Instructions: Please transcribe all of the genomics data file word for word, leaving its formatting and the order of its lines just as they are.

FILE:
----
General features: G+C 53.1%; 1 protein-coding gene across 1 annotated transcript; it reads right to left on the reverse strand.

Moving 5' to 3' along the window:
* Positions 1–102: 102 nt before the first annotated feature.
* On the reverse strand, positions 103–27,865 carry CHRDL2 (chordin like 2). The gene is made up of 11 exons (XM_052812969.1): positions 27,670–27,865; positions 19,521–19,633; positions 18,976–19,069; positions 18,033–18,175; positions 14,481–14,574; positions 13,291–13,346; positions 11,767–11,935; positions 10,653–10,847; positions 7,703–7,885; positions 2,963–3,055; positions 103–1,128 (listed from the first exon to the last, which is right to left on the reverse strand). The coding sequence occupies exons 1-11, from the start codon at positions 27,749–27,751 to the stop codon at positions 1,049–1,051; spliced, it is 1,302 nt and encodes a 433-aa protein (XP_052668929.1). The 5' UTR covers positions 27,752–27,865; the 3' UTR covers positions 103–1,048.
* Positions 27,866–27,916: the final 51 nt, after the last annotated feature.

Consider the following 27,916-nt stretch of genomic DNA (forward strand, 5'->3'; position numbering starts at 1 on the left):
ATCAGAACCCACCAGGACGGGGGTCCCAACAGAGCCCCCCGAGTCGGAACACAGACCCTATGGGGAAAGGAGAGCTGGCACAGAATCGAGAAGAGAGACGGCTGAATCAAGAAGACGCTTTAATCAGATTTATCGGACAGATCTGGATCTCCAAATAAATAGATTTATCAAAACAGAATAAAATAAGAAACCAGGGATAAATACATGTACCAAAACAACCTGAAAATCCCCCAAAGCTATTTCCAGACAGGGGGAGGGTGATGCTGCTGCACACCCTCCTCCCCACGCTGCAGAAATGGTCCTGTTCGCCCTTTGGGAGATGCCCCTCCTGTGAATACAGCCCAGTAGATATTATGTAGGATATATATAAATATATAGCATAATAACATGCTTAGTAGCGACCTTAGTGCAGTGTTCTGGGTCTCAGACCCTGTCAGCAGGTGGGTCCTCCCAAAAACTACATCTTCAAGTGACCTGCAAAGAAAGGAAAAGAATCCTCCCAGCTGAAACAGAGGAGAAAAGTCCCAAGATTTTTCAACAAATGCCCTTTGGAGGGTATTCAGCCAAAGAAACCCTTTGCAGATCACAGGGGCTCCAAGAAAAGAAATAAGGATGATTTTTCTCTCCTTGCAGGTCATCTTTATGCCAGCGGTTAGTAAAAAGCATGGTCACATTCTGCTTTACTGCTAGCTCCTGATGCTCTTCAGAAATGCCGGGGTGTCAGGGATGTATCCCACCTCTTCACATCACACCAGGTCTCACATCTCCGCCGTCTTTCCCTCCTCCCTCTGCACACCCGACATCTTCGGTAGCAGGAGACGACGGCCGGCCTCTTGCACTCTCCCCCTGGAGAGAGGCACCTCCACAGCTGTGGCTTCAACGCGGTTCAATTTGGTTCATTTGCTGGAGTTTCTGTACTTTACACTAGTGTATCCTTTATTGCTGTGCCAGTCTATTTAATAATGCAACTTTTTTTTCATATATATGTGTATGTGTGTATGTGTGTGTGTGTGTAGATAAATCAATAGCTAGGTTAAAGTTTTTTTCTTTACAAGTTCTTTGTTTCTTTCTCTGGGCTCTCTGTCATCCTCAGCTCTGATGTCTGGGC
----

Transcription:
General features: G+C 53.1%; 1 protein-coding gene across 1 annotated transcript; it reads right to left on the reverse strand.

Moving 5' to 3' along the window:
* Positions 1–102: 102 nt before the first annotated feature.
* On the reverse strand, positions 103–27,865 carry CHRDL2 (chordin like 2). The gene is made up of 11 exons (XM_052812969.1): positions 27,670–27,865; positions 19,521–19,633; positions 18,976–19,069; positions 18,033–18,175; positions 14,481–14,574; positions 13,291–13,346; positions 11,767–11,935; positions 10,653–10,847; positions 7,703–7,885; positions 2,963–3,055; positions 103–1,128 (listed from the first exon to the last, which is right to left on the reverse strand). The coding sequence occupies exons 1-11, from the start codon at positions 27,749–27,751 to the stop codon at positions 1,049–1,051; spliced, it is 1,302 nt and encodes a 433-aa protein (XP_052668929.1). The 5' UTR covers positions 27,752–27,865; the 3' UTR covers positions 103–1,048.
* Positions 27,866–27,916: the final 51 nt, after the last annotated feature.

Consider the following 27,916-nt stretch of genomic DNA (forward strand, 5'->3'; position numbering starts at 1 on the left):
ATCAGAACCCACCAGGACGGGGGTCCCAACAGAGCCCCCCGAGTCGGAACACAGACCCTATGGGGAAAGGAGAGCTGGCACAGAATCGAGAAGAGAGACGGCTGAATCAAGAAGACGCTTTAATCAGATTTATCGGACAGATCTGGATCTCCAAATAAATAGATTTATCAAAACAGAATAAAATAAGAAACCAGGGATAAATACATGTACCAAAACAACCTGAAAATCCCCCAAAGCTATTTCCAGACAGGGGGAGGGTGATGCTGCTGCACACCCTCCTCCCCACGCTGCAGAAATGGTCCTGTTCGCCCTTTGGGAGATGCCCCTCCTGTGAATACAGCCCAGTAGATATTATGTAGGATATATATAAATATATAGCATAATAACATGCTTAGTAGCGACCTTAGTGCAGTGTTCTGGGTCTCAGACCCTGTCAGCAGGTGGGTCCTCCCAAAAACTACATCTTCAAGTGACCTGCAAAGAAAGGAAAAGAATCCTCCCAGCTGAAACAGAGGAGAAAAGTCCCAAGATTTTTCAACAAATGCCCTTTGGAGGGTATTCAGCCAAAGAAACCCTTTGCAGATCACAGGGGCTCCAAGAAAAGAAATAAGGATGATTTTTCTCTCCTTGCAGGTCATCTTTATGCCAGCGGTTAGTAAAAAGCATGGTCACATTCTGCTTTACTGCTAGCTCCTGATGCTCTTCAGAAATGCCGGGGTGTCAGGGATGTATCCCACCTCTTCACATCACACCAGGTCTCACATCTCCGCCGTCTTTCCCTCCTCCCTCTGCACACCCGACATCTTCGGTAGCAGGAGACGACGGCCGGCCTCTTGCACTCTCCCCCTGGAGAGAGGCACCTCCACAGCTGTGGCTTCAACGCGGTTCAATTTGGTTCATTTGCTGGAGTTTCTGTACTTTACACTAGTGTATCCTTTATTGCTGTGCCAGTCTATTTAATAATGCAACTTTTTTTTCATATATATGTGTATGTGTGTATGTGTGTGTGTGTGTAGATAAATCAATAGCTAGGTTAAAGTTTTTTTCTTTACAAGTTCTTTGTTTCTTTCTCTGGGCTCTCTGTCATCCTCAGCTCTGATGTCTGGGC